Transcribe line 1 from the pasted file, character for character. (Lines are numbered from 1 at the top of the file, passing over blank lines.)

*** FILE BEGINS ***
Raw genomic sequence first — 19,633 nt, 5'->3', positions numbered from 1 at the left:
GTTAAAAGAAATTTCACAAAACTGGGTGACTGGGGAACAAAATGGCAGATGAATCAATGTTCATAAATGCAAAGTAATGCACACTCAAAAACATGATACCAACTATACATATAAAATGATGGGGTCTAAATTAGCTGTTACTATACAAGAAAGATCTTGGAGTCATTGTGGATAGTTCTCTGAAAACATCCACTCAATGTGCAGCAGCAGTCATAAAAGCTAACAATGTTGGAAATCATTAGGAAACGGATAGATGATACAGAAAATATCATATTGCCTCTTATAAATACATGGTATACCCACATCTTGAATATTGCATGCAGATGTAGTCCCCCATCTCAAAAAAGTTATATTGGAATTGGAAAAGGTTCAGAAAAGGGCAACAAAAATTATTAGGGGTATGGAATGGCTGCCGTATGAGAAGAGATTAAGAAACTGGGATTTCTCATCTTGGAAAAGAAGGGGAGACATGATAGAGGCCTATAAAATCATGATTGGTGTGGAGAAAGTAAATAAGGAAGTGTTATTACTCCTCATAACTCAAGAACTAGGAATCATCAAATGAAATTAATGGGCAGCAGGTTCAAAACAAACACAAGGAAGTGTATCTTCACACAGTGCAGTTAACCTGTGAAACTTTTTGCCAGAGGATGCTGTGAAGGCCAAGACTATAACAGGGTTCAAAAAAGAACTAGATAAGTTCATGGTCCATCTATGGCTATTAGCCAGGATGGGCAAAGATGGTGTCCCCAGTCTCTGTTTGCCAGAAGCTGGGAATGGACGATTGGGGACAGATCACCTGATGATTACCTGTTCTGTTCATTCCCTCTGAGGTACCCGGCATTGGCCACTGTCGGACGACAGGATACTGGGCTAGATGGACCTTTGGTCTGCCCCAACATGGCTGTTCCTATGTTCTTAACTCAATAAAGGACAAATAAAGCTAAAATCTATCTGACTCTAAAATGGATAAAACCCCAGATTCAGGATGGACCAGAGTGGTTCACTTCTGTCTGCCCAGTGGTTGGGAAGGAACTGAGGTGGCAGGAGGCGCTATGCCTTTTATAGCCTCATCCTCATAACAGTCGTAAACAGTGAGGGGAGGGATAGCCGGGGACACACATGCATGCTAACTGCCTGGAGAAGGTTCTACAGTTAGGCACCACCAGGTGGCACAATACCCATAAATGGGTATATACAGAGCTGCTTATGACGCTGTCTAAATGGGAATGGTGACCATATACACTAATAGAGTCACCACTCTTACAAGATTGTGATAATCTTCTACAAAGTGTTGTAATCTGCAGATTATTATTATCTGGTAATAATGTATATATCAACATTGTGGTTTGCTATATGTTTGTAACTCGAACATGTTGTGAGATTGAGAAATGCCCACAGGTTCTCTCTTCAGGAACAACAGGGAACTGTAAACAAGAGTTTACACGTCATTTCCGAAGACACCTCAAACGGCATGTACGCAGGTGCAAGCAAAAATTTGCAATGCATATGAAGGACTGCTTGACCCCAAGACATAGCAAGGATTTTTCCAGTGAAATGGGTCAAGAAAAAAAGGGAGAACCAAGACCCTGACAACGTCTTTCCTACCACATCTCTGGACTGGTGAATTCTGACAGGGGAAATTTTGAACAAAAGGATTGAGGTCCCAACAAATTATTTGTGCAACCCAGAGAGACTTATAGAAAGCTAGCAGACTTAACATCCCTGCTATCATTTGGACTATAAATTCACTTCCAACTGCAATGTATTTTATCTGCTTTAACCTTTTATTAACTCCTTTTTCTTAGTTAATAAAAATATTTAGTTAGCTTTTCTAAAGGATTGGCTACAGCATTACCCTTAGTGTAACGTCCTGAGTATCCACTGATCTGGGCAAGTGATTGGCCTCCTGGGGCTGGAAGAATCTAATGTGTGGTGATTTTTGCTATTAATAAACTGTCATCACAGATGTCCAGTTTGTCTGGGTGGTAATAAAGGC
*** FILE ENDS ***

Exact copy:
Raw genomic sequence first — 19,633 nt, 5'->3', positions numbered from 1 at the left: